How U.S. Soccer’s Biggest Embarrassment Won Them a Lawsuit

Photo Source: AP Photo / Jeffrey McWhorter.

The U.S. Women’s National Soccer team suffered a massive defeat in U.S. Federal Court for the Central District of California, as two of their four complaints were thrown out by Judge R. Gary Klausner in a decision filed on Friday, May 1.

The players of the U.S. Women’s National Soccer Team alleged that the U.S. Soccer Federation violated the Equal Pay Act and Title VII of the Civil Rights Act of 1964. The WNT was looking for equal bonus payments as the U.S. Men’s National Soccer Team, as well as equality of field surfaces, travel conditions, and support services. Judge Klausner ruled that only Title VII claims regarding travel conditions, and personnel and support services could continue, as the primary claim under the Equal Pay Act was thrown out. This gave the U.S. Soccer Federation a huge victory in this important matter, just a few months after the U.S. Soccer Federation’s attorneys alleged that the men and women soccer players could not be paid equally because their work was different.

However, the U.S. Soccer Federation did not prevail on this logic. They succeeded because the court stated that equal pay claims could not prevail if the women’s total compensation was more than the men’s. During the period in question, the U.S. Women’s players averaged $220,470 per game, while the men’s players averaged $212,639 per game. Additionally, the court states that the U.S. Women could not file a claim to retroactively ask for the compensation structures to be comparable to the men because the current payment structure was the result of a collectively-bargained agreement between the .S. Soccer Federation and the union representing the Women’s National Team.

Even though the U.S. Soccer Federation may win in court, they have taken a loss in the court of public opinion. There is no doubt that U.S. Soccer has taken a reputational hit across the soccer world. The Men’s National Team did not qualify for the 2018 World Cup after an embarrassing loss to Trinidad and Tobago. However, that embarrassing loss may have given the U.S. Soccer Federation the victory in this case.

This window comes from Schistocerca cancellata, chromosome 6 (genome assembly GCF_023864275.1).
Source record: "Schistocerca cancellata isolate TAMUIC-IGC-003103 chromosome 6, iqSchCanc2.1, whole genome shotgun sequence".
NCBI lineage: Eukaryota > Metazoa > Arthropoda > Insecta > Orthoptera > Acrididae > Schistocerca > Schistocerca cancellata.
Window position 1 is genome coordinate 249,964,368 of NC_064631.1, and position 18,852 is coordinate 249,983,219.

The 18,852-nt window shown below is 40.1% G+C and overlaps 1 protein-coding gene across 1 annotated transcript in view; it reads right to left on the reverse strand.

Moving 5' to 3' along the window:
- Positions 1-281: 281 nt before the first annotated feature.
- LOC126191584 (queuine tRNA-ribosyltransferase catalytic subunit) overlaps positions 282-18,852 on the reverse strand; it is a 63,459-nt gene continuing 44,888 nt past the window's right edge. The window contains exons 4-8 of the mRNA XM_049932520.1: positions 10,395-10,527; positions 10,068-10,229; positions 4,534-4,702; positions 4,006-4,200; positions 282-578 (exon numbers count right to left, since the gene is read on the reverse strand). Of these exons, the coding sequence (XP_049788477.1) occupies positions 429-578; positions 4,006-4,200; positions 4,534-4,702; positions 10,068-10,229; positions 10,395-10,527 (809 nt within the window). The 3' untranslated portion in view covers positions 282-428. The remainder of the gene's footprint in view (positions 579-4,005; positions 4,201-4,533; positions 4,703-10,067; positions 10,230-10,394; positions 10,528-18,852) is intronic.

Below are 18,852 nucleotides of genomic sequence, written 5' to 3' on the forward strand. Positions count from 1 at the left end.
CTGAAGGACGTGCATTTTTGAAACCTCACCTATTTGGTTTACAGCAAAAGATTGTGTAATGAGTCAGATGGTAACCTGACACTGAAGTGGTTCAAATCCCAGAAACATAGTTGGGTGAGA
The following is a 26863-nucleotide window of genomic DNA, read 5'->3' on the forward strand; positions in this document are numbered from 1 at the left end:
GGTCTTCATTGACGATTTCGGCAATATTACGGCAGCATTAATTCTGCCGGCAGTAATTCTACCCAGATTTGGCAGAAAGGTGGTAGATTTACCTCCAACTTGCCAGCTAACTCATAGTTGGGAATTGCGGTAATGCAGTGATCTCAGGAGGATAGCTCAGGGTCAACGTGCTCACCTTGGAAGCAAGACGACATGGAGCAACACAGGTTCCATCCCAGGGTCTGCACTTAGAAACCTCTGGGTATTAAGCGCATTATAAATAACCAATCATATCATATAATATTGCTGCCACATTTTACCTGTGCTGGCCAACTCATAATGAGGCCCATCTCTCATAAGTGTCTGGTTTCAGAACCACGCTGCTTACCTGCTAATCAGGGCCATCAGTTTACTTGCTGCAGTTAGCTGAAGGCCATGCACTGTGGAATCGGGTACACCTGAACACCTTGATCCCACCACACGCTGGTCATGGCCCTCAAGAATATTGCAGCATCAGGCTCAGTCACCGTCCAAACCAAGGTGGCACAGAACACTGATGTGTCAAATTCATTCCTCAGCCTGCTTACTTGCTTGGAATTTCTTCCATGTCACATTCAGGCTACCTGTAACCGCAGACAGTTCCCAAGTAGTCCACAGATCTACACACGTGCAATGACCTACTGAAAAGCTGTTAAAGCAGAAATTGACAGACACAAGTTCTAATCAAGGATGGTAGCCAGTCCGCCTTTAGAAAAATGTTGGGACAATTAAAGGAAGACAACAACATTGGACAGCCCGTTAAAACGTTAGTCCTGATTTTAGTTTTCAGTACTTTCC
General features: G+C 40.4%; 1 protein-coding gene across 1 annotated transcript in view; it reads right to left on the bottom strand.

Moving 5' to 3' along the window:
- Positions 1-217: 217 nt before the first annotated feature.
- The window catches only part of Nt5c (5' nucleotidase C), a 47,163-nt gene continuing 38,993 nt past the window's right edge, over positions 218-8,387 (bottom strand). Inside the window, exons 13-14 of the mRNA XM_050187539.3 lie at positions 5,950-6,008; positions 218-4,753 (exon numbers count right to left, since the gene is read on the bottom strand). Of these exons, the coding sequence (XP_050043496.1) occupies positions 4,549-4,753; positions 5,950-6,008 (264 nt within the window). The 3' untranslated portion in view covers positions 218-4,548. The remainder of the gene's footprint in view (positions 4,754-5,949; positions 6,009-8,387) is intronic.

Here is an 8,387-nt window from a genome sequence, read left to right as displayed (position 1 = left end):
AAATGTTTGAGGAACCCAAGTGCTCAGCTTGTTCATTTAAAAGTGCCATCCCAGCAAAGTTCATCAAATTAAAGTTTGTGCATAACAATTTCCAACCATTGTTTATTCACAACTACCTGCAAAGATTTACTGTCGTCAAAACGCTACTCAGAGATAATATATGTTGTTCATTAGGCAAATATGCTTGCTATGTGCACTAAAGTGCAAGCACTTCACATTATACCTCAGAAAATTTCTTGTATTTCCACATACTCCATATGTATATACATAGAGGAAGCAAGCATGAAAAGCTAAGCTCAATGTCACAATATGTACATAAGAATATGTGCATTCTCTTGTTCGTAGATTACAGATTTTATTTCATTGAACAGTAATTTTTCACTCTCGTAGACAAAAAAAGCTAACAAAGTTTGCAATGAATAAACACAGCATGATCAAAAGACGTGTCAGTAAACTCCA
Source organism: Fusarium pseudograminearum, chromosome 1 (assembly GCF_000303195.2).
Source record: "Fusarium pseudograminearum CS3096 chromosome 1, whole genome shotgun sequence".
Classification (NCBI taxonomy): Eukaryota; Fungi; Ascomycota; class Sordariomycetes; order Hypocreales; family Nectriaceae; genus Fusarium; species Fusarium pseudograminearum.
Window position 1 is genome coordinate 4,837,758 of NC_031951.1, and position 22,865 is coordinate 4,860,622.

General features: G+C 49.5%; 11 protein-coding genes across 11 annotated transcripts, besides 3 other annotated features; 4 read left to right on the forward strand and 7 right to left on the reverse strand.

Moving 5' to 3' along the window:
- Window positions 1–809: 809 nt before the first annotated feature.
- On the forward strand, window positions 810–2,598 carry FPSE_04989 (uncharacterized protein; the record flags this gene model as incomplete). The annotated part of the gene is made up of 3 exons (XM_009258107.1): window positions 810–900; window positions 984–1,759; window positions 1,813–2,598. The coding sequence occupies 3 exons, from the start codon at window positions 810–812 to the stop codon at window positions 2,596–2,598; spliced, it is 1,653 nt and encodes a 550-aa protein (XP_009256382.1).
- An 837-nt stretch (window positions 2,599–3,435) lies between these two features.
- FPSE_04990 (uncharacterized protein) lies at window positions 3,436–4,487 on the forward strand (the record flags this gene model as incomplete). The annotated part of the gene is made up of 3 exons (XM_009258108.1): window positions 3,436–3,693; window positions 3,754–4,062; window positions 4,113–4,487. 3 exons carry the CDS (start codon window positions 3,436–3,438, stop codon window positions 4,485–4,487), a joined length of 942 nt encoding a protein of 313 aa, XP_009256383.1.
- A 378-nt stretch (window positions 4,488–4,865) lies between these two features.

The Women’s National Team payment structure is two-pronged, with a salary component and a bonus component. The U.S. Soccer Federation contracts 20 players to be paid $100,000. Additionally, players receive bonuses for each game they play. The bonus payments would increase due to multiple factors, including whether the game was won, lost or tied; the ranking of the opposing team; and whether the game was a friendly or in a tournament. The Men’s National Team is different, in that they do not receive a salary. All of the compensation for the men is from pay-to-play. Just like the women’s bonuses, the men’s bonuses increase due to performance.

The Women’s National Team is the reigning FIFA Women’s World Cup champions, while the Men’s National Team did not qualify for the 2018 FIFA World Cup. 

If the Men’s National Team were to win the World Cup, just like the women, they would be paid an extra $9.375 million – roughly $407,609 to every player on the 23-man roster. If the Men’s National Team were to just qualify for the World Cup, they would receive $2.5 million – roughly $68,750 per player. Thus, adding the bare minimum of $68,750 to the existing $212,639 paid to the Men’s National Team, the total compensation argument made by the court succeeds.

This ruling by Judge Klausner opens up two possible areas of appeal on the Equal Pay Act claim. First, should the analysis of bonus payments between men and women be standardized to an equal level of achievement? There is no doubt that if the men were to achieve the same level of success as the women, they would receive much more money than the women. Second, can terms of a contract that violate the Equal Pay Act be thrown out if the terms of the employment contract were the result of a collectively-bargained process? Essentially, can a party lose federal protection because the party implicitly negotiated away that right? These questions would take the lawsuit off the pitch and would open the results of this lawsuit to Equal Pay and CBA issues across the board.

The players of the U.S. Women’s National Team lost a lawsuit because they were more successful than the Men’s National Team. However, the two questions that should get brought up on appeal may allow this ruling to be carried across all areas where women are not compensated on an equal basis to men.

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'21 J.D. Candidate at the University at Buffalo School of Law.​

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